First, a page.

Grupo Ángeles Servicios de Salud today announced that it will adopt IBM Watson (NYSE: IBM) for Oncology trained by Memorial Sloan Kettering. This will be the first institution in Latin America to adopt this solution, that will provide oncologists insights to help them make more informed treatment decisions.
In Mexico there are 160 thousand new cases of cancer every year(1). As healthcare providers and systems seek to enable data-driven, evidence-based cancer care, an explosion of medical information has created both challenges and opportunities to help improve quality care. Currently, approximately 50,000 oncology research papers are published annually,(2) and by 2020 medical information is projected to double every 73 days(3), outpacing the ability of humans to keep up with the proliferation of medical knowledge.
Watson for Oncology identifies treatment options with supporting medical evidence for consideration by the treating oncologist, drawing from more than 300 medical journals, more than 200 textbooks, and nearly 15 million pages of text to provide insights about different treatment options and also provides oncologists with information regarding drug treatment options. Watson also ranks the evidence-based treatment options, linking to peer reviewed studies and clinical guidelines.
“Ángeles is the biggest private healthcare institution in Mexico. The introduction of Watson for Oncology will be a game changer for cancer patients in the whole country,” said Florentino Bernardo Pérez, CIO Grupo Empresarial Ángeles. “With Watson, our team of oncologists can make informed treatment decisions for patients based on insights derived from the individuals’ unique health status, medical research and other relevant data.”
A growing body of data suggests the value of Watson for Oncology in cancer care. At ASCO 2017 clinicians presented new evidence about Watson cognitive technology and cancer care, for example:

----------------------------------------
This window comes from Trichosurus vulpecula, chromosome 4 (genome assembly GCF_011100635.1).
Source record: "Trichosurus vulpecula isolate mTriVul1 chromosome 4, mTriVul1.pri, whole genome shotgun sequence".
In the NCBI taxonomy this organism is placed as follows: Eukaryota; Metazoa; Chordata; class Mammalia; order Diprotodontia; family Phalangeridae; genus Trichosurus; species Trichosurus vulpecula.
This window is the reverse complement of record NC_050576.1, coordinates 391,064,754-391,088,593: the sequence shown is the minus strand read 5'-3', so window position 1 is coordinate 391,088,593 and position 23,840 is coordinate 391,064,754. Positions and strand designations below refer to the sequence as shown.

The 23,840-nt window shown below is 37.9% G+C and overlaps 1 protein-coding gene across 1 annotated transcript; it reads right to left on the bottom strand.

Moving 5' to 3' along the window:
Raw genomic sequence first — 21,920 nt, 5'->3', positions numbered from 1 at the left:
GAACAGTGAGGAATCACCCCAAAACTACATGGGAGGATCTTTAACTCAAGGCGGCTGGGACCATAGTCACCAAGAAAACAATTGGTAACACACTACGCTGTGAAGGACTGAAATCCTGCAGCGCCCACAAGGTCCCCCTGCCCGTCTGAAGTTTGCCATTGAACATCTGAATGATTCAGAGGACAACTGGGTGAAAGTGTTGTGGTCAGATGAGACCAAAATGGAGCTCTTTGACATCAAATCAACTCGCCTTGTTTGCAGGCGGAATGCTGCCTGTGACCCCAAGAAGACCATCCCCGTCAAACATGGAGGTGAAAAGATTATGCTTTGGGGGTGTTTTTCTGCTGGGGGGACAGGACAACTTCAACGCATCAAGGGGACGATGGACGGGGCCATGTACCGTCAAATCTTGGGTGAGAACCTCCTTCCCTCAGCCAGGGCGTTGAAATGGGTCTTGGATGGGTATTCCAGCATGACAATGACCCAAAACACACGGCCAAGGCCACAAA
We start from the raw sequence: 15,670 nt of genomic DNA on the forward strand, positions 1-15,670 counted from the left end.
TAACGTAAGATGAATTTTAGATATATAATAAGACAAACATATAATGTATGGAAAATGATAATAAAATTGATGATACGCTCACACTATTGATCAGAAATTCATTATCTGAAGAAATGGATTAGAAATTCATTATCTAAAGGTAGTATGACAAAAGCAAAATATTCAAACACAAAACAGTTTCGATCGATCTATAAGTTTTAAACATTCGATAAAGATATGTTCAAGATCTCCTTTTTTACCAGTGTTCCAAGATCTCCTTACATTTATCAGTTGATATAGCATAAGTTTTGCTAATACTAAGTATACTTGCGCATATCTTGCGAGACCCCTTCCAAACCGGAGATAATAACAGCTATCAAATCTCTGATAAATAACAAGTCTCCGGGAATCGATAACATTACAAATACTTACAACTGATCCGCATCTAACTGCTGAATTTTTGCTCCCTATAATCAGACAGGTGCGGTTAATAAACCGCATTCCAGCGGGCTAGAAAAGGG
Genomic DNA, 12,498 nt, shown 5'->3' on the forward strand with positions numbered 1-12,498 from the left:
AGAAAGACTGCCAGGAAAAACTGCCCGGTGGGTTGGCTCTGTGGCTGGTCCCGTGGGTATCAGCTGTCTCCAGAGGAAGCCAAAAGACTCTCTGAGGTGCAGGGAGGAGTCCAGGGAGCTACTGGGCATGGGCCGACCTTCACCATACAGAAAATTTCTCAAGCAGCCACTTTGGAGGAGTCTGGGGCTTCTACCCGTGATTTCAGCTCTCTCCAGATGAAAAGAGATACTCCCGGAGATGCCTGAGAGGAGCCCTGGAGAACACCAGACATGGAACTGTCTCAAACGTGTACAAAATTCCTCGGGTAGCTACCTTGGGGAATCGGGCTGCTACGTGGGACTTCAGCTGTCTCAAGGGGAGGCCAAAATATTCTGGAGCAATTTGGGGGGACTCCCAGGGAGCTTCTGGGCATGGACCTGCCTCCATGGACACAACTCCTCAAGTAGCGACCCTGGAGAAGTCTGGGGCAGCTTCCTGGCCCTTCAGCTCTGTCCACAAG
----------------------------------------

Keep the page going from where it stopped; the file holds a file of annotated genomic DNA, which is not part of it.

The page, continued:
Watson matched tumor board treatment recommendations in up to 96% of cases; reduced clinical trial screening time by 78%.
By the end of the year, Watson for Oncology will be available to support at least 12 cancer types, representing 80 percent of the global incidence of cancer.
In a qualitative study, oncologists in Mexico found Watson for Oncology to be useful to help them identify potential treatment options for their patients, particularly in clinics that lack subspecialist expertise, and for training medical students and residents.
“Our Vision with Watson for Oncology is to enable physicians to focus on delivering patient-centric cancer care helping Oncologists and institutions to deliver next generation cancer care at scale and reduce unnecessary treatment variability through evidence-based treatment recommendations,” said Juan Hoyos, Watson Health Executive Leader, IBM Latin America. “We are proud to be working with hospitals and health organizations like Ángeles to give access to cognitive computing tool into the hands of physicians worldwide.”
 Mexico government health secretary. Accessed at http://www.gob.mx/salud/prensa/160-mil-nuevos-casos-de-cancer-al-ano-en-mexico
 PubMed, accessed at pubmed.com
 Densen, Peter, Challenges and Opportunities Facing Medical Education 2011. Transactions in the American Clinical and Climatological Association. Accessed at https://www.ncbi.nlm.nih.gov/pmc/articles/PMC3116346/